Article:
APA Citation:

Carrera, J. S. , 2011-05-30 "Criminalization of the Unclean: An Examination of Legal and Moral Consequences for Living without Access to Sanitation in the United States" Paper presented at the annual meeting of the The Law and Society Association, Westin St. Francis Hotel, San Francisco, CA <Not Available>. 2014-07-15 from http://citation.allacademic.com/meta/p496242_index.html

Publication Type: Conference Paper/Unpublished Manuscript
Review Method: Peer Reviewed
Abstract: Throughout America marginalized populations based on racial, class, and gender statuses are subjected to bear the costs associated with living in an industrialized nation. Less often considered, however, is how marginalized populations are excluded from access to what can be some of the most basic of needs. While most Americans enjoy the benefits of advanced wastewater treatment technologies, those who cannot afford to pay the high costs of participation in a system of wastewater management are rendered deviants. This paper introduces data collected from September 2009 to August 2010 and December 2010 to January 2011 in two sites, one rural and one urban, where residents in the communities have been cast out of the system of wastewater management and who have been punished for their exclusion. In these two sites I explore the multiple pathways in which individuals in the United States are denied access to sanitation and how this process of exclusion is both racializing and criminalizing.

In rural Lowndes County, AL residents who are largely poor and African American live without access to full sanitation because many cannot afford to install the expensive septic systems that the local soils require. To address the need to handle sewage, some households installed plastic PVC piping from their outlet to open ditches at the edge of their property. These conditions were ignored by local government until complaints from neighbors required they take action. Around forty families were notified that if they did not install adequate sewage treatment systems they would face jail time. More than a dozen individuals were arrested for failure to comply with the judge’s order. In addition to threats of incarceration, residents faced water and utility cutoffs and evictions. In 2002, the arrests were sufficiently disturbing to garner national media attention and the sympathy of a national, faith-based non-profit organization. The director of the organization called the situation in Lowndes County a “criminalization of the poor” and accused the county of having a “debtor’s prison.”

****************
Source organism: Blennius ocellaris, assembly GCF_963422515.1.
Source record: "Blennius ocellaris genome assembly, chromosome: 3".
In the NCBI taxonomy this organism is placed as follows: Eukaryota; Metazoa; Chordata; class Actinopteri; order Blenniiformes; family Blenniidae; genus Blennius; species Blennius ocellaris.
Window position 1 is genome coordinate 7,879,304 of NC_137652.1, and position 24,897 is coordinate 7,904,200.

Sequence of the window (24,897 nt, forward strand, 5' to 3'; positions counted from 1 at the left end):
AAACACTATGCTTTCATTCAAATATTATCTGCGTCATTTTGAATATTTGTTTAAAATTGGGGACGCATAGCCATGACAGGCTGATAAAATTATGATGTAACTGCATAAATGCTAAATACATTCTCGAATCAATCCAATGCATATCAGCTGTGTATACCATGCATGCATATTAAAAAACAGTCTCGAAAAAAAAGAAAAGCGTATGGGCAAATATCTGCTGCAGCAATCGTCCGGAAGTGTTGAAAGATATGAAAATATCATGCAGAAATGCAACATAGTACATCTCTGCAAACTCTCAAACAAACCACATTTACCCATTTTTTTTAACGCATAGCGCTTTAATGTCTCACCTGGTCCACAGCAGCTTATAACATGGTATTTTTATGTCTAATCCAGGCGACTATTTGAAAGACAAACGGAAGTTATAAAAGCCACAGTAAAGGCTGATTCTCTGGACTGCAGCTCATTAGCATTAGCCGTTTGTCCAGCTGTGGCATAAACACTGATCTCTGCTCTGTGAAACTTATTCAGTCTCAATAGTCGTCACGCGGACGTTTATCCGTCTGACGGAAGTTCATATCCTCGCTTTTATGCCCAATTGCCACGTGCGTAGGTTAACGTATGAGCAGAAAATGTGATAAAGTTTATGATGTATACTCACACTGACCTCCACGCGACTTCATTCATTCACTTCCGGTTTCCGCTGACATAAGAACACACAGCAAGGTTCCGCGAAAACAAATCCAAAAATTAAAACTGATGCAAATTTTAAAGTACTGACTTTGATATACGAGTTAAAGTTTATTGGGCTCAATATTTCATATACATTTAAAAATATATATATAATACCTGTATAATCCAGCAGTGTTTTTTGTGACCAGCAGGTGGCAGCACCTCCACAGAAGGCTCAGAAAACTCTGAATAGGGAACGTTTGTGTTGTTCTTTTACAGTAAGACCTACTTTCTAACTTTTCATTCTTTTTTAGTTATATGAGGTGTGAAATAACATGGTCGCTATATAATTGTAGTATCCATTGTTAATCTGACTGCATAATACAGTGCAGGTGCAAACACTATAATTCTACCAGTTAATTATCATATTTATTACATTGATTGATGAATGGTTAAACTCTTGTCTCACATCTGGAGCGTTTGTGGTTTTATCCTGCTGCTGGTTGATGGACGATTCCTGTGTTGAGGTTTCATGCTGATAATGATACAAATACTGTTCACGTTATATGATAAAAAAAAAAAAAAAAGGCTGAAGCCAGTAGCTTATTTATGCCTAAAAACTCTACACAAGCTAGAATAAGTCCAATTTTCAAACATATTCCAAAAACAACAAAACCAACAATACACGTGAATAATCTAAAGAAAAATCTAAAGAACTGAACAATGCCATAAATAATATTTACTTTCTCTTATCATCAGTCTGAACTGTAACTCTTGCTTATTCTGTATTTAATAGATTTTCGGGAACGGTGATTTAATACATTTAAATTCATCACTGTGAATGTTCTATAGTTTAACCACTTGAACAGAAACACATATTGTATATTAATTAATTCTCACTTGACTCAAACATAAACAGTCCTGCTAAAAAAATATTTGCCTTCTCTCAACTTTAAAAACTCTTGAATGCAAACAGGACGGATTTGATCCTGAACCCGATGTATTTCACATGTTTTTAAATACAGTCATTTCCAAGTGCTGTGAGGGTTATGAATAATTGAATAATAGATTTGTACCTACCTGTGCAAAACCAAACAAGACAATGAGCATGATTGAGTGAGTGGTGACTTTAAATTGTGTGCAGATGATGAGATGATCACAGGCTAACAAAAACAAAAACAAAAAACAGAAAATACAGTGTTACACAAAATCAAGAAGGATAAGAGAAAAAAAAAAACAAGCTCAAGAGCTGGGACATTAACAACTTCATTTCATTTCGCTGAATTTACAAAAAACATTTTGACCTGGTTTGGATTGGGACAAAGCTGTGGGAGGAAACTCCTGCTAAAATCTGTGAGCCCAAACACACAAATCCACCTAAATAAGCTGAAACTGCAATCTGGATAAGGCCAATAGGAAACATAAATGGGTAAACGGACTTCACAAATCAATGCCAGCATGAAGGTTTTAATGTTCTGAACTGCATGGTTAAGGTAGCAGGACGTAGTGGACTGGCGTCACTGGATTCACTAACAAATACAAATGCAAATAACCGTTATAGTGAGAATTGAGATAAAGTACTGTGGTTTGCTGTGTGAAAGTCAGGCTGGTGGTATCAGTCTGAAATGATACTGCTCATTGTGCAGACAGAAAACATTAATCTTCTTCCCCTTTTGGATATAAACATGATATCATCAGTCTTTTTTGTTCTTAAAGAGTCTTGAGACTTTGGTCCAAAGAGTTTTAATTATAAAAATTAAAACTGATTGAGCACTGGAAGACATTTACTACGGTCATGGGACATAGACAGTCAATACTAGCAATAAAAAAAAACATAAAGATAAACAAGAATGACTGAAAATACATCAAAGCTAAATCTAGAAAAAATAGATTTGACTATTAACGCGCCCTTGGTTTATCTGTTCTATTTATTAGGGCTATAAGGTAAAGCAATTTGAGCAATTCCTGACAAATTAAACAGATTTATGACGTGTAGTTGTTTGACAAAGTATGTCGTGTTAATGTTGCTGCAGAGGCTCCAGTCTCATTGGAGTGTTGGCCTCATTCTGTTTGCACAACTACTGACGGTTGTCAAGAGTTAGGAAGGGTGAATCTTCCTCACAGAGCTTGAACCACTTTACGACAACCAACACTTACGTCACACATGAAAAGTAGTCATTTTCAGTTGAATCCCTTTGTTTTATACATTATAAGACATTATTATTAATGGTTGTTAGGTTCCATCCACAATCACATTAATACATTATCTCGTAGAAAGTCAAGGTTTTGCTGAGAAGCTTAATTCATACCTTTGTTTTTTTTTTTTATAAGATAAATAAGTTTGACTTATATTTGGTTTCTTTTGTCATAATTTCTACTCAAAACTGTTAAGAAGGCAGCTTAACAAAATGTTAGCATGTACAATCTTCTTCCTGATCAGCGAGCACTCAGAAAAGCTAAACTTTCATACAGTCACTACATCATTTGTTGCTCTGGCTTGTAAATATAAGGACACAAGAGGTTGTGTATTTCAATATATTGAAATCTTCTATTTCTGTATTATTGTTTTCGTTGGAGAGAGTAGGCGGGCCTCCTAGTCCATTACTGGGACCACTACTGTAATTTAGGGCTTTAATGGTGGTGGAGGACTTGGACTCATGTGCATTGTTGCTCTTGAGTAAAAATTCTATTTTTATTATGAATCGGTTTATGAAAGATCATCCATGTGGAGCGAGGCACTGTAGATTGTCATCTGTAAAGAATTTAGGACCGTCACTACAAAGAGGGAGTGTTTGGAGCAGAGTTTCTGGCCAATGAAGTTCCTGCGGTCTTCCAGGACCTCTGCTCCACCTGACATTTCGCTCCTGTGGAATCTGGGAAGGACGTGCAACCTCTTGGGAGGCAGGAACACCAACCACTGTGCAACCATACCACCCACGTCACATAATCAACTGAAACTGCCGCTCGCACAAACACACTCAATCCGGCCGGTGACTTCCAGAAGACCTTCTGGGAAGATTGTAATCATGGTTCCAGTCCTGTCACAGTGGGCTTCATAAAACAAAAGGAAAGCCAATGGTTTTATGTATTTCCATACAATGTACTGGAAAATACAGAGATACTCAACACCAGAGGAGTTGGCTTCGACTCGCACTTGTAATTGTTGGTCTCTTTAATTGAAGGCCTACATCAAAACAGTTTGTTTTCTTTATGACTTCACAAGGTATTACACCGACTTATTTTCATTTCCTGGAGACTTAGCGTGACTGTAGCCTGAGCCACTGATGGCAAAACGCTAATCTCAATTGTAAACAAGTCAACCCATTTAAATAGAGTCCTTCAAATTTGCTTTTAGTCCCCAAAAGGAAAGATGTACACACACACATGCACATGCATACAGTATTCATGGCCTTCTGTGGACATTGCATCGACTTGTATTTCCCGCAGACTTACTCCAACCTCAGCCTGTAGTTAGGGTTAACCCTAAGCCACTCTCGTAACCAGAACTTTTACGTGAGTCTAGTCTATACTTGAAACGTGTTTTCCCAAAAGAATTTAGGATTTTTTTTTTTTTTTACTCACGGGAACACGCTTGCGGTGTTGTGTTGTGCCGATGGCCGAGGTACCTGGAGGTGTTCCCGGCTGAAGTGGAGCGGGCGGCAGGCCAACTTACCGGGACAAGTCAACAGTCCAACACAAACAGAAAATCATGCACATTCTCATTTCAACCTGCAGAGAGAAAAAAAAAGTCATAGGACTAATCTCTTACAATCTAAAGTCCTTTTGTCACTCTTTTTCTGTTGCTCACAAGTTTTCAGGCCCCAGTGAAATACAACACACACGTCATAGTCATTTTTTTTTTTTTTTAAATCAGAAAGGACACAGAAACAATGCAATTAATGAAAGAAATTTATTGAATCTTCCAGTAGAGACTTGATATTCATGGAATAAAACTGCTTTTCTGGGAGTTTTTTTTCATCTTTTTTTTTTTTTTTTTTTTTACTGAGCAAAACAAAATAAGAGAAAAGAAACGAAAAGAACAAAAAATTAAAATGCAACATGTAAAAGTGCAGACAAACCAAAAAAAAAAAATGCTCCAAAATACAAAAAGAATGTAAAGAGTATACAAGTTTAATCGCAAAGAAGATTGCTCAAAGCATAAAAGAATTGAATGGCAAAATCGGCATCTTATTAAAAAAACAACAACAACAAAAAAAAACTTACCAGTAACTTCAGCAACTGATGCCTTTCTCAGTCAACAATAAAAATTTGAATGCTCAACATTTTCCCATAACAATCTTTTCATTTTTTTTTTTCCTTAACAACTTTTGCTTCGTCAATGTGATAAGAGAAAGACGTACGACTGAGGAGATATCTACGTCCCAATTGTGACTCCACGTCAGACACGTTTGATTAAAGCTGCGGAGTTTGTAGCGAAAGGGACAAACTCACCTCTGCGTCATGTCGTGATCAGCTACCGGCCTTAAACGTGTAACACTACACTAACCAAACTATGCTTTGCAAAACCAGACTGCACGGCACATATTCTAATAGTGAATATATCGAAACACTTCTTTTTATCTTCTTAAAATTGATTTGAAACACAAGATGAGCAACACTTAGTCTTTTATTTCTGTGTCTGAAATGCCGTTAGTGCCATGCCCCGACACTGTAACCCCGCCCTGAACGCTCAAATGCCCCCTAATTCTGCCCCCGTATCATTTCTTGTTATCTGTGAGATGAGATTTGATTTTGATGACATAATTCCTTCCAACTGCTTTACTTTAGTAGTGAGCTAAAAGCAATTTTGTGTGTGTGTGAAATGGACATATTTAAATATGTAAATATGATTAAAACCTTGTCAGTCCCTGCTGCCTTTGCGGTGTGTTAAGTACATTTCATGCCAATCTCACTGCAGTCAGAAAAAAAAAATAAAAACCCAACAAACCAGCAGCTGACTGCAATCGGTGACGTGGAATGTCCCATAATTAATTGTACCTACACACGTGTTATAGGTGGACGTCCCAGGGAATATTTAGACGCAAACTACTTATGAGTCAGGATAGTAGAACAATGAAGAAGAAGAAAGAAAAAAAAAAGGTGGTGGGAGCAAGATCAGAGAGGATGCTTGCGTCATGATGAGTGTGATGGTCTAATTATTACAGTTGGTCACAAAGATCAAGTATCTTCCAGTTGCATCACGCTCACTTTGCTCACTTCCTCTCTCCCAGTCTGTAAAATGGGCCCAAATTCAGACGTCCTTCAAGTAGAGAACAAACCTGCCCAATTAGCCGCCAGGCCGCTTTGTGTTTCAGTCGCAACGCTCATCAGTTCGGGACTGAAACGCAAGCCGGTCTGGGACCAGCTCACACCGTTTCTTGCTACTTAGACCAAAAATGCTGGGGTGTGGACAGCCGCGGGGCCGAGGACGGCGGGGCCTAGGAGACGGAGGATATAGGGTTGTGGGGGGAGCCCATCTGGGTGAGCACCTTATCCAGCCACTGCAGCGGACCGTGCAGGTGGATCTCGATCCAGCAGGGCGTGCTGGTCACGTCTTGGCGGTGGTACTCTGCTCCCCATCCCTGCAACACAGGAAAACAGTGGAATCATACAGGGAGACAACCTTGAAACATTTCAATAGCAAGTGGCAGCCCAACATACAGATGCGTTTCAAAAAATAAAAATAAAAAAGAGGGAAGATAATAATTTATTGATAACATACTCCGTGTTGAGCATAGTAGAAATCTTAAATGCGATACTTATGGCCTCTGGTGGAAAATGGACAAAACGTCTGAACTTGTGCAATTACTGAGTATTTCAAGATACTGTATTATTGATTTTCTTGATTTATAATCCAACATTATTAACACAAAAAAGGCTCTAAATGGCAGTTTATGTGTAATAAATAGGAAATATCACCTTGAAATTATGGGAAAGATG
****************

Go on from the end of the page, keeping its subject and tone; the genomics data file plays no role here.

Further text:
Urban Detroit is symbolic of the rise and fall of industrial capitalism in America and its realignment through dispersing labor and manufacturing around the global marketplace. Due to federal changes in the welfare structure and statewide changes in certain welfare programs, many Detroit residents faced utility bills in the thousands of dollars when they were transitioned off of AFDC. Unable to pay their bills and meet their regular expenses, many faced shutoffs. In 2000 alone, over 40,000 customers had their water service shut off. To make matters worse, many families also had their children taken away. According to the regulations that govern Child Protective Services (CPS), if a household has more than one utility cut off the home can be considered abandoned. Without being able to afford their utilities, parents were viewed by CPS as placing their children in a state of neglect. Children were placed in foster care until parents could get their utilities turned back on and pay their overdue fines.